I left Thee in anger, I knew not Thy worth,Journeyed afar, to the ends of the earth,Was told of far countries, the heaven of the hold,Where the soil gave up diamonds, silver and gold.The sun always shone, and ‘Race’ took no part,But Thy cry always reached me, its pain wrenched my heart,So I’m coming home, Thou of all art the best,Returning to greet Thee, Dear Island of Rest. ttt (G. A. Deighton)G B Edwards created through Ebenezer le page, a vehicle to give vent to his own most candid expression, honest to the bone with gravity centered right in the heart of the tale. That is how it is I come to be writing this book. I got to say what I think to somebody: if only to myself. I don’t expect anybody will ever read what I have written; but at the back of my mind I always have the hope perhaps someday somebody will. It is very much a sentimental and deceptively simple tale with its biggest asset lying in its accessibility. Essentially, the tone is comical with no grand heroes, least of all, and confessedly so, our Ebenezer le page, nor larger than life characters, roaming around in their most casual bearings over slippery grounds of their life and morals. And yet all of them combine to create a tasty potpourri, a heartfelt and poignant tale enriched by unforgettable moments to be savored for a long time by one who can see beneath the veneer of it sounding like a sulky, cynical old man cracking Guernsey jokes in French patois, out on his fault finding mission. It may not be the most perfect tale ever but enriches and how well. Guernsey, historically, exchanged hands between the French and the English only to be occupied by Germans during the second world war and inevitably turning into a modern day exotic tourist destination, filling up the coffers of those bothering the least for the means of accrual. And amidst the topsy-turvy undulating tides of time that entwine Guernsey is its most proud resident, a perfect islander who has never really gone beyond the Guernsey waters is our Ebenezer le page. A simpleton who has worked all his life with his two hands mostly as a farmer growing tomatoes and potatoes in his green-house and seen it all happening to his beloved island. I have lived too long. I have lived through two world wars and been no hero in neither. Two is one too many for any man. Now I sit and wait for the third. I wonder if I will live to see it. I don’t believe, I don’t believe, I don’t believe in what the Great Powers do.…………..‘D’you know, Ebenezer, I doubt every word has ever been written or spoken, I doubt my own mind, I doubt my own existence sometimes; but I do not doubt the existence of God.’ I am half-way with him there. I doubt everything I hear, even if I say it myself; and, after the things I have been through and seen happen to other people on this island and known to have happened in the world, I sometimes wonder about the existence of God: but I know I am Ebenezer Le Page.Surprisingly, unmarried all his life and living it on his own terms with his own straight-forward rules or no rules at all. His flexibility and shifting philosophies are all too humorous and endearing to his all too human frailties. He never cared to step beyond his beloved Guernsey or see the world and neither is he one satisfied saint of an individual. In reality, it is just impossible to confine him within a purview of any description, he is just that, Ebenezer le page of Vale. He says,Marriage is a terrible thing, when you come to think of it. Perhaps it’s as well I’ve never married. Mind you, I’ve had it a few times under the hedge. The brush with philosophy is never direct in this book and the most we come close to monologues exploring the layers of the tapestry of life is when our Ebenezer ruminates alone or one of this book’s most lovable character in Raymond is in full flow. His is the picture of saint or as close to one as humanly possible. His honesty borders rashness in practical parlance which results in him being able to deliver only one sermon after studying to become a preacher and ending up arguing on veracity of religious beliefs. The hypocrisy in all things human and even God of humans is a telling blow to him to shun all his training and turn into a simple Guernsey man. He is a disappointment to his parents and is forsaken, not anything that he cares for but he is done a hard deal by all things in life. Raymond from childhood was a picture of timidity and reticence and needed his cousin Horace to complete him, who in turn was his greatest blessing and nemesis rolled into one.Raymond was a boy of deep feelings and never forgot anybody he had once admired. Horace remained first in his heart always. He laments the parent child relation here, thus lamenting his own condition… ‘A father and mother ought to mean more to each other than the children do. If they live only for the children, the children don’t get a chance to live themselves.’ Ebenezer is also his cousin and the moments shared by the two of them are among the most memorable highlights of this work.We hear Raymond and Ebenezer talking thus,‘I made a great mistake when I was a young chap. I used to think girls were human beings like us; but they are not. They are always after something. They are either after your body, or your money, or a father for their children; and, if they are not after your body, or your money, or a father for their children, there is always something they want you to be, or do, that will bring them glory. They are never satisfied to let you be; and be with you.’ I (Ebenezer) said, ‘Well, men are after their own ends too, you know.’Ebenezer loved Raymond the most. The book of Ebenezer le page, laconically stated is an interplay of innuendoes of history and lives of men and women that embellish Ebenezer’s existence with a denouement where he himself alone occupies a centre-stage, slowly fading into oblivion. It is not quite clear early on that why should we endear ourselves to this disjointed story of an islander prattling about this and that on his whims and quirks quite unabashedly but it comes alive with Raymond , Jim, Liza and later on with his German friend Otto and finally Neville and Adele. This is a book of ‘moments’ and I specifically choose these few because its really them that connive to provide some of the most vividly memorable, cathartic ones, among the best, that literature can provide. The exhilaration of the final crescendo, creates such fountains of joy and emotional release that we cannot help joining in. Out of his direct relations its his sister Tabitha, who is most unlike him, is most dear to him. The part where he becomes friendly with Otto during the German occupation is akin to an allegory that seeps in unobtrusively and overwhelms unequivocally, obviously. He writes, Nowadays, when every year there is a celebration of the Liberation, it isn’t so much the cheers and the excitement of when we was freed I think of, though I was as glad and excited as anybody, but of Otto, Tabitha and me sitting round the table eating long-nose. That was Liberation Day. What endears Ebenezer most is his clear and straight laced honesty about himself and his manner of faring in a real simple manner, keeping it untwisted in life. That is most unusual to find in the world we live in and the island metaphor has got a lot to answer for that. He is heard thus, I remember too well how I thought at times when it comes down to rock bottom, I didn’t care tuppence about anything, or anybody, except myself; and that everybody else was the same. If that is true, it is something a man should not know. About Raymond,His conscience was always troubling him about something or another. Thank goodness I haven’t got a conscience is such a nuisance. Perhaps it is better to live more on a level, even if it is on a lower level, as I do, than be like Raymond, up and down. A verdant mass of rock, a big one, and ocean all around, that is apparent but metaphorically an island can be land locked as well or a single man or a group of men. Guernsey very much a geographically defined entity, land and salt water, with Ebenezer, as proud a resident there ever can be. With time it appears, Ebenezer has become Guernsey and Guernsey, him. He is an island within an island and both of them complain when things from far away attack them and their peaceful existences.What we have gained by way of progress, we have lost by way of real life, its purity and groundedness. And the balance is indeed lop-sided, so is it worth it, really. Our elders may have been sulking by habit but not all of that is ill-founded. Yes, Ebenezer is grumpy but a large part of it certainly isn’t ill-founded. Of course I am the one for shaking up old to create new interactions and new combinations, to mow down all the walls and assist the free interplay of ideas and giving complete liberation a chance. Globalization in present parlance is only for assisting the commercialization and ensuring that the coffers remain full, the world goes to the dogs in process. Right here in India, since the 90’s when globalization stepped in, standards have improved cosmetically, in actuality the simple things that were freely shared have become dear, bordering on luxuries. Of course that is a huge price to pay for. No boundaries fall but even more are created in the world where money rules supreme. Starting from big locks on the gates of our houses, guns on the ready, colony gates, ideologies that confine cities, villages, states, countries and what not, aren’t all islands? And that is one solid reason to be grumpy about, what paper work optimism can forever rid the grumpiness, impossible! I wish I could write down the story of this island as I have known it and lived through it for the best part of a century. I don’t think I have changed much; but I think everybody else have. The young people of today don’t know and can’t imagine the difference between living on Guernsey as it was and living on Guernsey as it is now. There is a great gulf fixed between the present generation and mine. I wish I could bridge it; but it is too much to hope. The only ones who might feel as I do are either dead, or old people who, like me, are not very clear in the head and don’t always remember right. …………There are no country parts any more, neither. Guernsey is a factory for the manufacture of tourists now. ………… I think living in this world is hell on earth for most of us most of the time, it don’t matter when or where we are born; but the way we used to live over here, I mean in the country parts, was more or less as it had been for many hundreds of years; and it was real. Towards the end, Ebenezer experiences few of the most euphoric moments of his life and also relents somewhat towards moderation but altogether he has always been sea locked and his disillusionment is understandable. The island (both literal as well as symbolic) rather invites us most pleasingly but only for what it is and expects to be respected in return but it surely is unwelcoming to those who barge in uninvited for the advertised, unrealistic, promised instant utopia and the hellish footprint that they leave with gay abandon. Every which way we may see, pseudo-tourism, pseudo-enjoyment, pseudo-nature with manicured gardens and wild-life only on TV, all of which are very amenable to be shunned and rejected and raise voice against. Even if it is the tide of time, it must not be given a free run, the dykes must be created along with the bridges, incessantly and not just hope but try and make it imperative for the tide to turn. Else, the question that Ebenezer asks will always keep haunting and standing right in front across our paths, Is all one generation can do to set the stage for the comic, sad story of the next? [Have to thank Dolors, most heartwarmingly for guiding this book on to me, I know the chain is long and I hope it to continue here on GR and the joy keeps on finding the deserving souls :)]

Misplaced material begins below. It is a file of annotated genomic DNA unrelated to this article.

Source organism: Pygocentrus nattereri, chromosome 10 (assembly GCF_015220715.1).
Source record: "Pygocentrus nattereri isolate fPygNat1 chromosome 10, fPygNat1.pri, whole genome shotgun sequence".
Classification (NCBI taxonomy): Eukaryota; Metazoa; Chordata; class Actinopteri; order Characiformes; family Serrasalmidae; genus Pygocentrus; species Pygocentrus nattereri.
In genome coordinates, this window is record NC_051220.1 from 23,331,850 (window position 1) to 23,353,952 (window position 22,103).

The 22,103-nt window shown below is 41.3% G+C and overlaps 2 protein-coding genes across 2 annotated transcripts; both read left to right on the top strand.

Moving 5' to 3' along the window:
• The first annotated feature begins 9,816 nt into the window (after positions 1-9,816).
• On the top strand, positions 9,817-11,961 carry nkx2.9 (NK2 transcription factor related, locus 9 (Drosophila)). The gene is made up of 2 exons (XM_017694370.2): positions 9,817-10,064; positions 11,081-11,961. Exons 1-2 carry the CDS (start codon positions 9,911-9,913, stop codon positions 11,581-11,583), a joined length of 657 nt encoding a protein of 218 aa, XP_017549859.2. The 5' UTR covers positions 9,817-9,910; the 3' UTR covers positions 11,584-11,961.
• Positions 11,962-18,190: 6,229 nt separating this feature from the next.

i have learned many things over the course of my life. now that i am older, knowledge comes in fits and spurts; and lately i have been seized, shaken like a fist, with new thoughts, and ideas about myself, and the order of things. and i seem to see the reflection of these views everywhere. i see them here, in the book of ebenezer le page, presented as the reminisces of a very old man, who is from the channel island of guernsey, and has watched the world change from his little stone house, as it moves through some of the most chaotic moments in history. the characters relay not only their everyday concerns, but their fears for what the world is constantly becoming, at what progress will do to their little island, and so all the world, in its inexorable march. it is a deeply sad, and nostalgic work, and while there are many moments that are committed to concern about technology, and people, it is at its core, also a fundamentally pragmatic book, echoing the values of the world before. as ebenezer says: Mind you, I am not one of those who say living on Guernsey in the good old days was a bed of roses. I think living in this world is hell on earth for most of us most of the time, it don't matter when or where we are born; but the way we used to live over here, I mean in the country parts, was more or less as it had been for many hundreds of years; and it was real....When I think what have happened to our island, I could sit down on the ground and cry.but as tabitha puts it most directly, "Ah well, there is only one way of living in this world, and that is to go on from day to day, and see what the next day bring." it is the only choice left to anybody who wants to live, even if they fear the changes that inevitably come, that are out of our control.this is also a book that made me cry like a broken-hearted child, and yet it partly hates me, because i am a woman, and so it cannot understand me, or expect me to understand. even when the women in this book claim that men have understood them, they are deceived. liza is as complex as character as i've stumbled across but she is never understood, even by raymond, the radiant and tortured soul at the heart of this book who distrusts women, and rails against them. ebenezer himself, a self-described skirt chaser defends them to raymond, but then spews forth his own rage. i should say this alienation is really only evinced in dialogue. in characterization the women aren't shells, or interchangeable, or one dimensional: they are strong, and brave, and weak, and silly, and wise, and many other things besides. but the author's antipathy to women is never fully submerged even as he presents them with complicated, differentiated characters. in contrast the love relationships between men in this book were a revelation to me. one might at first, see the depth of love between the boon comrades recounted in these pages as homosexual, and there is no doubt in my mind that some of these characters do feel that kind of love. but it also reminds us that there was a time when men felt they could never find an equality in love with women, who were so different than they, and that they shared their lives with other men, who understood them as women could not, who shared experiences with them that women could not. one could perhaps see this as a triumph of the progress feared in the novel, that the women in pants that ebenezer reviles, the women of today, might have been the kind that he could have loved as equally, as companionably, as he did jim.the depth of all these characters, women and men, is a spectacular feat: these characters truly breathe. they are rational, and irrational, and step through these pages as a vivid pageant of complex people that you come to know, as ebenezer did. i went to live with ebenezer when i read this book. i stayed with him at les moulins, and i shared his pain, and his loneliness, and revelled with him at the top of a greasy pole, and whether he wanted me or not, i loved the rascal, and his book too.